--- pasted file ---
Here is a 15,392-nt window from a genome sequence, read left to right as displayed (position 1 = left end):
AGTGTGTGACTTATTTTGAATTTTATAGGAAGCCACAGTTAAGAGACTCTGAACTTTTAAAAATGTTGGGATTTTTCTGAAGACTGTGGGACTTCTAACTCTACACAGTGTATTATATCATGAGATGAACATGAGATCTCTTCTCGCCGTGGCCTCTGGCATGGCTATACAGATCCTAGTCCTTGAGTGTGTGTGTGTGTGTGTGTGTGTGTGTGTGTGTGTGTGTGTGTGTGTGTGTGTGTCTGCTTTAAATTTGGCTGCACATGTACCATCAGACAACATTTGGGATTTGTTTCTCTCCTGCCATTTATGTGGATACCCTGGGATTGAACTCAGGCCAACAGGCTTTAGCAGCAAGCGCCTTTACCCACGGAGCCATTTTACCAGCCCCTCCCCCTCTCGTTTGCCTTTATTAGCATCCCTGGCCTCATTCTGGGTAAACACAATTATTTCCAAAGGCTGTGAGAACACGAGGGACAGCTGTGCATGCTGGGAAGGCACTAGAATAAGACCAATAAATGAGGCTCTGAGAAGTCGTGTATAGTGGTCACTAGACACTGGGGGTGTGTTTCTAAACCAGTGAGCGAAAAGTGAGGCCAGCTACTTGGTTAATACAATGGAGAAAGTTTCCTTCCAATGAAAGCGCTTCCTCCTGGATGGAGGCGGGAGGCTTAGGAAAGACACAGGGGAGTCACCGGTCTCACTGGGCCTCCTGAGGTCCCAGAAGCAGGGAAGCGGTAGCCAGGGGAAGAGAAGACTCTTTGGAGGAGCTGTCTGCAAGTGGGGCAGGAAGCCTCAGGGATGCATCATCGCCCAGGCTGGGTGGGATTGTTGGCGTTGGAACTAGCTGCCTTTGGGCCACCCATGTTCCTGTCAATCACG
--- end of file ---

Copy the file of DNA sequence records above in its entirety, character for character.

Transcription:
Here is a 15,392-nt window from a genome sequence, read left to right as displayed (position 1 = left end):
AGTGTGTGACTTATTTTGAATTTTATAGGAAGCCACAGTTAAGAGACTCTGAACTTTTAAAAATGTTGGGATTTTTCTGAAGACTGTGGGACTTCTAACTCTACACAGTGTATTATATCATGAGATGAACATGAGATCTCTTCTCGCCGTGGCCTCTGGCATGGCTATACAGATCCTAGTCCTTGAGTGTGTGTGTGTGTGTGTGTGTGTGTGTGTGTGTGTGTGTGTGTGTGTGTGTGTGTCTGCTTTAAATTTGGCTGCACATGTACCATCAGACAACATTTGGGATTTGTTTCTCTCCTGCCATTTATGTGGATACCCTGGGATTGAACTCAGGCCAACAGGCTTTAGCAGCAAGCGCCTTTACCCACGGAGCCATTTTACCAGCCCCTCCCCCTCTCGTTTGCCTTTATTAGCATCCCTGGCCTCATTCTGGGTAAACACAATTATTTCCAAAGGCTGTGAGAACACGAGGGACAGCTGTGCATGCTGGGAAGGCACTAGAATAAGACCAATAAATGAGGCTCTGAGAAGTCGTGTATAGTGGTCACTAGACACTGGGGGTGTGTTTCTAAACCAGTGAGCGAAAAGTGAGGCCAGCTACTTGGTTAATACAATGGAGAAAGTTTCCTTCCAATGAAAGCGCTTCCTCCTGGATGGAGGCGGGAGGCTTAGGAAAGACACAGGGGAGTCACCGGTCTCACTGGGCCTCCTGAGGTCCCAGAAGCAGGGAAGCGGTAGCCAGGGGAAGAGAAGACTCTTTGGAGGAGCTGTCTGCAAGTGGGGCAGGAAGCCTCAGGGATGCATCATCGCCCAGGCTGGGTGGGATTGTTGGCGTTGGAACTAGCTGCCTTTGGGCCACCCATGTTCCTGTCAATCACG